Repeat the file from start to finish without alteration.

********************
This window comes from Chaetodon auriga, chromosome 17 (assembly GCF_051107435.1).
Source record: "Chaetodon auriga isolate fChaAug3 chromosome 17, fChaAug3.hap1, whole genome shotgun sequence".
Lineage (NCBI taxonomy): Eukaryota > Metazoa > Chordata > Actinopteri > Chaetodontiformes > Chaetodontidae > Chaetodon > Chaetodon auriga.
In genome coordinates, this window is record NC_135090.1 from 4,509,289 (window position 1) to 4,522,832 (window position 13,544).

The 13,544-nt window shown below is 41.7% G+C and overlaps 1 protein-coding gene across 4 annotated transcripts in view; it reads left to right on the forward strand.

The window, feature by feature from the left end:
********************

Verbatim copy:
This window comes from Chaetodon auriga, chromosome 17 (assembly GCF_051107435.1).
Source record: "Chaetodon auriga isolate fChaAug3 chromosome 17, fChaAug3.hap1, whole genome shotgun sequence".
Lineage (NCBI taxonomy): Eukaryota > Metazoa > Chordata > Actinopteri > Chaetodontiformes > Chaetodontidae > Chaetodon > Chaetodon auriga.
In genome coordinates, this window is record NC_135090.1 from 4,509,289 (window position 1) to 4,522,832 (window position 13,544).

The 13,544-nt window shown below is 41.7% G+C and overlaps 1 protein-coding gene across 4 annotated transcripts in view; it reads left to right on the forward strand.

The window, feature by feature from the left end: